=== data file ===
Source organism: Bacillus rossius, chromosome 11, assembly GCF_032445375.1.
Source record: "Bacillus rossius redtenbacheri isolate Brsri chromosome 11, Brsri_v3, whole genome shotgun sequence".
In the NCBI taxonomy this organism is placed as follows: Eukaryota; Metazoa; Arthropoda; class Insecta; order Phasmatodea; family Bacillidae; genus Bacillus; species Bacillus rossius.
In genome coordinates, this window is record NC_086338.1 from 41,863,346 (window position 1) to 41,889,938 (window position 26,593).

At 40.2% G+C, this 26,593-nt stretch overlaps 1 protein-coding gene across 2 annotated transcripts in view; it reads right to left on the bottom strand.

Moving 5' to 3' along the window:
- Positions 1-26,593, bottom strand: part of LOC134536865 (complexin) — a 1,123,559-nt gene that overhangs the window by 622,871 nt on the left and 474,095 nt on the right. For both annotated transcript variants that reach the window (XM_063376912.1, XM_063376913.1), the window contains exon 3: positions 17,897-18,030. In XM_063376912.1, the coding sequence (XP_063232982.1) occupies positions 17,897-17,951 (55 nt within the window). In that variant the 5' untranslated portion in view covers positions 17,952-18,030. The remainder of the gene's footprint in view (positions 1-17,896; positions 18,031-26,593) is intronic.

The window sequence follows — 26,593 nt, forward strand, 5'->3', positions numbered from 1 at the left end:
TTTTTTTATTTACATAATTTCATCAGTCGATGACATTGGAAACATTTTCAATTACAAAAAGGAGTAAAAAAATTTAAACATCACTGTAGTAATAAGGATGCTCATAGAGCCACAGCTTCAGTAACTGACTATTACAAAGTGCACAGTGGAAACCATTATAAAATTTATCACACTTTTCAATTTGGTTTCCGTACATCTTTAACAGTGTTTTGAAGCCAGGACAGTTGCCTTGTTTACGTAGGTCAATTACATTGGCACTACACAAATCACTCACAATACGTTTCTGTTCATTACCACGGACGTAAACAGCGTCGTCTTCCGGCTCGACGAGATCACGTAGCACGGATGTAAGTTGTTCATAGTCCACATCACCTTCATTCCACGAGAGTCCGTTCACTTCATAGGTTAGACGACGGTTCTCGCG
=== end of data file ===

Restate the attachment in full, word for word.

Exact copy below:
Source organism: Bacillus rossius, chromosome 11, assembly GCF_032445375.1.
Source record: "Bacillus rossius redtenbacheri isolate Brsri chromosome 11, Brsri_v3, whole genome shotgun sequence".
In the NCBI taxonomy this organism is placed as follows: Eukaryota; Metazoa; Arthropoda; class Insecta; order Phasmatodea; family Bacillidae; genus Bacillus; species Bacillus rossius.
In genome coordinates, this window is record NC_086338.1 from 41,863,346 (window position 1) to 41,889,938 (window position 26,593).

At 40.2% G+C, this 26,593-nt stretch overlaps 1 protein-coding gene across 2 annotated transcripts in view; it reads right to left on the bottom strand.

Moving 5' to 3' along the window:
- Positions 1-26,593, bottom strand: part of LOC134536865 (complexin) — a 1,123,559-nt gene that overhangs the window by 622,871 nt on the left and 474,095 nt on the right. For both annotated transcript variants that reach the window (XM_063376912.1, XM_063376913.1), the window contains exon 3: positions 17,897-18,030. In XM_063376912.1, the coding sequence (XP_063232982.1) occupies positions 17,897-17,951 (55 nt within the window). In that variant the 5' untranslated portion in view covers positions 17,952-18,030. The remainder of the gene's footprint in view (positions 1-17,896; positions 18,031-26,593) is intronic.

The window sequence follows — 26,593 nt, forward strand, 5'->3', positions numbered from 1 at the left end:
TTTTTTTATTTACATAATTTCATCAGTCGATGACATTGGAAACATTTTCAATTACAAAAAGGAGTAAAAAAATTTAAACATCACTGTAGTAATAAGGATGCTCATAGAGCCACAGCTTCAGTAACTGACTATTACAAAGTGCACAGTGGAAACCATTATAAAATTTATCACACTTTTCAATTTGGTTTCCGTACATCTTTAACAGTGTTTTGAAGCCAGGACAGTTGCCTTGTTTACGTAGGTCAATTACATTGGCACTACACAAATCACTCACAATACGTTTCTGTTCATTACCACGGACGTAAACAGCGTCGTCTTCCGGCTCGACGAGATCACGTAGCACGGATGTAAGTTGTTCATAGTCCACATCACCTTCATTCCACGAGAGTCCGTTCACTTCATAGGTTAGACGACGGTTCTCGCG